In light of all the recent media chatter about High Frequency Trading (HFT), and with the brilliantly marketed release of Michael Lewis' new book Flash Boys, I have a question for readers:
Why do so many people think the stock market's rigged?
Here's one possible reason. It's a rationalization. If you believe the market's rigged against the small investor, then you have a bulletproof "reason" for entirely ignoring stocks as a wealth-building tool.
If you really wanted to run with this rationalization, it could enable you to avoid the entire process of saving and investing for your future. "What's the point of learning how to invest? Why should I bother to read books about stocks? Forget it. The whole system's rigged anyway."
I'll go further. If there were ever an ideal time to deploy a psychological defense mechanism to rationalize not saving and investing, it's right now, after a multi-year period when it was a really, really, REALLY good idea to have been in stocks all along. The past five years have offered patient investors one of the best bull markets in history. But if you believe "it's all rigged" you can very easily excuse yourself for missing out on an extraordinary period of wealth-building.
Are you getting vaguely irritated, even angry, reading this post so far? Then this post is for you. Consider the possibility that you might be making this exact rationalization.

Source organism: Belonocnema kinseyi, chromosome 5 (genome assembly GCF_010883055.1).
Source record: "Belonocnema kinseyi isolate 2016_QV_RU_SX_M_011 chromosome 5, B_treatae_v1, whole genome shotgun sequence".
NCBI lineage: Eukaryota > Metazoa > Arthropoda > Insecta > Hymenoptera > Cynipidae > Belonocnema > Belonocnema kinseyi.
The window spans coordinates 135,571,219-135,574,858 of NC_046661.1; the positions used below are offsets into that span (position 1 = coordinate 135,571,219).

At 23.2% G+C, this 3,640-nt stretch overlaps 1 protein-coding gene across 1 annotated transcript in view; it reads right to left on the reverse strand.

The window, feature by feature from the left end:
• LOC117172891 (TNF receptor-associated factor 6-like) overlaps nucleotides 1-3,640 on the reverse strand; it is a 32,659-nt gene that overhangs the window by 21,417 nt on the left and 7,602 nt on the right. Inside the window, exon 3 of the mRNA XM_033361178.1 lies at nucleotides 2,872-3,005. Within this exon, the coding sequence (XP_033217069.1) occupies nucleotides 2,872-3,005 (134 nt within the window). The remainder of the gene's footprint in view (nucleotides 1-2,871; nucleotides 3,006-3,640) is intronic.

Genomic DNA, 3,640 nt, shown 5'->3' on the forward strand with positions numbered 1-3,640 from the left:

The point, of course, isn't to beat yourself up for past investment mistakes. Despite all the authoritative and decisive-sounding commentary in the financial media, nobody knows what the stock market's going to do. Know this, and act accordingly, by keeping some modest exposure to stocks at all times--usually via low-cost index funds or via shares in dividend-paying stocks. Along with other asset classes and a fully-funded emergency fund, stocks must be a part of your long term wealth-building strategy. Build your competence in using this important wealth-building tool.
Have you taken all the steps you should to protect your family's long term financial future? If not, perhaps it's time for you to stop rationalizing... and start taking action. Consider it.
Forget about HFT. If you act prudently, save aggressively, invest predominantly in dividend-paying stocks, don't overtrade, and--most importantly--use limit orders (not market orders) to make your investments, none of this HFT stuff matters. At all.
Ask Casual Kitchen: Best Investing Books
The Top Lame-Ass Excuses Between You and Better Health
Consumer Empowerment: How To Self-Fund Your Consumer Products Purchases
Your Money Or Your Life: The Full Archive
Becoming a Knowledgeable and Sophisticated Investor: Six Tips
How can I support Casual Kitchen?
Easy. Do all your shopping at Amazon.com via the links on this site! You can also link to me or subscribe to my RSS feed. Finally, consider sharing this article, or any other article you particularly enjoyed here, to Facebook, Twitter (follow me @danielckoontz!) or to bookmarking sites like reddit, digg or stumbleupon. I'm deeply grateful to my readers for their ongoing support.